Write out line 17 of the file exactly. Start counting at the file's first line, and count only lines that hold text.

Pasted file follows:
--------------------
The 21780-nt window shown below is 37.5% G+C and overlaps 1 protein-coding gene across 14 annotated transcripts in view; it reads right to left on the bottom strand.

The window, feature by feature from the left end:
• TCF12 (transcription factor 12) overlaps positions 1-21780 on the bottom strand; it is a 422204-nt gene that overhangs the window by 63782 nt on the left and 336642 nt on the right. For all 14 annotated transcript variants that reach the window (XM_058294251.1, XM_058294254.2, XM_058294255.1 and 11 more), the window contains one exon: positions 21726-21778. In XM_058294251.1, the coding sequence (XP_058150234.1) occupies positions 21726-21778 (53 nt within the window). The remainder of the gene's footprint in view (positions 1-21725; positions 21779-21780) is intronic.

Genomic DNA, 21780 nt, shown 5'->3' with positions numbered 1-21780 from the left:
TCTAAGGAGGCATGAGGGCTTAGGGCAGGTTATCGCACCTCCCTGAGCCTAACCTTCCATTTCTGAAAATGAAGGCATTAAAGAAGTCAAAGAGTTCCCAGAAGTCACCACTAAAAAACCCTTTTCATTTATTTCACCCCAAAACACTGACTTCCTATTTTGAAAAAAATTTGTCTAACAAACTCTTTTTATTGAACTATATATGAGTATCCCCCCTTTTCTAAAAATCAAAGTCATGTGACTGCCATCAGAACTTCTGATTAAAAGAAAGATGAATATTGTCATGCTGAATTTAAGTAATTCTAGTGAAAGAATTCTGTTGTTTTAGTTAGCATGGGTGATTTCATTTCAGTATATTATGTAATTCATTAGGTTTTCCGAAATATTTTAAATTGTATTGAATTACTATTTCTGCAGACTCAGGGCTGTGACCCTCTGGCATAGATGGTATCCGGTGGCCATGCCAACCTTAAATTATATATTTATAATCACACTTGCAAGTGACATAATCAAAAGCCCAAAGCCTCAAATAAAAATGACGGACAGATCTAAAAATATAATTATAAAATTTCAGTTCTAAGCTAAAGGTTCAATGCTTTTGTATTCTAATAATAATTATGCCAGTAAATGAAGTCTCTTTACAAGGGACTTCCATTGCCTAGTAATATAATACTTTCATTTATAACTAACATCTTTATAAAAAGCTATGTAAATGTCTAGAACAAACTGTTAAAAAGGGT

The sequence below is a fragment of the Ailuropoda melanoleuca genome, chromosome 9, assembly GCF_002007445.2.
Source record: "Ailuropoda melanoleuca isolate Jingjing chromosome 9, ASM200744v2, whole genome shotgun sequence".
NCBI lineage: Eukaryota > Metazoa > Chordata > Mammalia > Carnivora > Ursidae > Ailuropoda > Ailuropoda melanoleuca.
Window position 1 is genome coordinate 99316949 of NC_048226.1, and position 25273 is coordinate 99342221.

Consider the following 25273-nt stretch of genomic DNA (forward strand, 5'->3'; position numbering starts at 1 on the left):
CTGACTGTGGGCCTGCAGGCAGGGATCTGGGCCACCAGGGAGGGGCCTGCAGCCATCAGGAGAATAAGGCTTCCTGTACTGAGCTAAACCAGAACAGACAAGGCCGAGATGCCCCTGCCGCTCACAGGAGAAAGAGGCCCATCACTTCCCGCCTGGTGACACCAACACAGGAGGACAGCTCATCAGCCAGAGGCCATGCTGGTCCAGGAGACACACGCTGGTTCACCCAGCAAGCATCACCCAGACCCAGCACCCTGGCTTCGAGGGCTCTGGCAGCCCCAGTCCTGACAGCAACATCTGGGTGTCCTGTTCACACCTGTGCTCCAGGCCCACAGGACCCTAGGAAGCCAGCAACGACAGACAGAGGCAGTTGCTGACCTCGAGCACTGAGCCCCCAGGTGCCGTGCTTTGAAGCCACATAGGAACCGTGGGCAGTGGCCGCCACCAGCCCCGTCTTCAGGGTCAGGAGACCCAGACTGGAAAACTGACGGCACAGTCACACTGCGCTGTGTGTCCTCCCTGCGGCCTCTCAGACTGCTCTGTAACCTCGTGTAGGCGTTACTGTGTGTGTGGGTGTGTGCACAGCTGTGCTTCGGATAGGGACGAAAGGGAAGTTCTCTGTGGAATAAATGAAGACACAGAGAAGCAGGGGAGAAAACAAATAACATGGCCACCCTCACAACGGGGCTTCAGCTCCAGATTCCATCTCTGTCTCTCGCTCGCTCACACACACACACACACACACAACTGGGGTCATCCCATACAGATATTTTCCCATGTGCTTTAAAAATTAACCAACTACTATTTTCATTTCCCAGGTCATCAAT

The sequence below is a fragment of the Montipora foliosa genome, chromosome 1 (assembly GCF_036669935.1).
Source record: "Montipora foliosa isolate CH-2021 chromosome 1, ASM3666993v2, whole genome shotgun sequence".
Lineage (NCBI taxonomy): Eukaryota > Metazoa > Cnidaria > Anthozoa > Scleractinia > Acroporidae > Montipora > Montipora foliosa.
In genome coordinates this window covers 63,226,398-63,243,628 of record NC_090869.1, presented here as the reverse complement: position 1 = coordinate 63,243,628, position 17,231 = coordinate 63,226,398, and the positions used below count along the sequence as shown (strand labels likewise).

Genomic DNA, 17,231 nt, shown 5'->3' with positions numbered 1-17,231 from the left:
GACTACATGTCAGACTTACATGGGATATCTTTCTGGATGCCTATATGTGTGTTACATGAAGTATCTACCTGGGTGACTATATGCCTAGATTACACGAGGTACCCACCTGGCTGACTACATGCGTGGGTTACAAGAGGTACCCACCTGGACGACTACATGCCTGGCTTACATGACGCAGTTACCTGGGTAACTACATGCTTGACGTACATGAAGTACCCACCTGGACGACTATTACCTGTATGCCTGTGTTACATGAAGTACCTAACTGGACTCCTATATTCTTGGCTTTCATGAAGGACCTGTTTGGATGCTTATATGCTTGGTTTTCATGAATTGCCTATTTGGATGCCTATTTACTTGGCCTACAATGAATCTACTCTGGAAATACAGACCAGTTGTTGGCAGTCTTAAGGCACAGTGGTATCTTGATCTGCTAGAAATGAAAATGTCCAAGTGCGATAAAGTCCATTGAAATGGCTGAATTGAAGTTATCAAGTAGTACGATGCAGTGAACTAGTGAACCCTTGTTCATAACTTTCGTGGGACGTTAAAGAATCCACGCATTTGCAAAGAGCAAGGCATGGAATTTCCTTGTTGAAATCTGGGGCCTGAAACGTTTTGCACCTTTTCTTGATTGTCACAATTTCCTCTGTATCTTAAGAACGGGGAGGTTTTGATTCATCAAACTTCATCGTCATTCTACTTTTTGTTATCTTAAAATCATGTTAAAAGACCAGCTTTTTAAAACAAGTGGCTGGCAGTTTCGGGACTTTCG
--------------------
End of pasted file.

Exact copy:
GACTACATGTCAGACTTACATGGGATATCTTTCTGGATGCCTATATGTGTGTTACATGAAGTATCTACCTGGGTGACTATATGCCTAGATTACACGAGGTACCCACCTGGCTGACTACATGCGTGGGTTACAAGAGGTACCCACCTGGACGACTACATGCCTGGCTTACATGACGCAGTTACCTGGGTAACTACATGCTTGACGTACATGAAGTACCCACCTGGACGACTATTACCTGTATGCCTGTGTTACATGAAGTACCTAACTGGACTCCTATATTCTTGGCTTTCATGAAGGACCTGTTTGGATGCTTATATGCTTGGTTTTCATGAATTGCCTATTTGGATGCCTATTTACTTGGCCTACAATGAATCTACTCTGGAAATACAGACCAGTTGTTGGCAGTCTTAAGGCACAGTGGTATCTTGATCTGCTAGAAATGAAAATGTCCAAGTGCGATAAAGTCCATTGAAATGGCTGAATTGAAGTTATCAAGTAGTACGATGCAGTGAACTAGTGAACCCTTGTTCATAACTTTCGTGGGACGTTAAAGAATCCACGCATTTGCAAAGAGCAAGGCATGGAATTTCCTTGTTGAAATCTGGGGCCTGAAACGTTTTGCACCTTTTCTTGATTGTCACAATTTCCTCTGTATCTTAAGAACGGGGAGGTTTTGATTCATCAAACTTCATCGTCATTCTACTTTTTGTTATCTTAAAATCATGTTAAAAGACCAGCTTTTTAAAACAAGTGGCTGGCAGTTTCGGGACTTTCG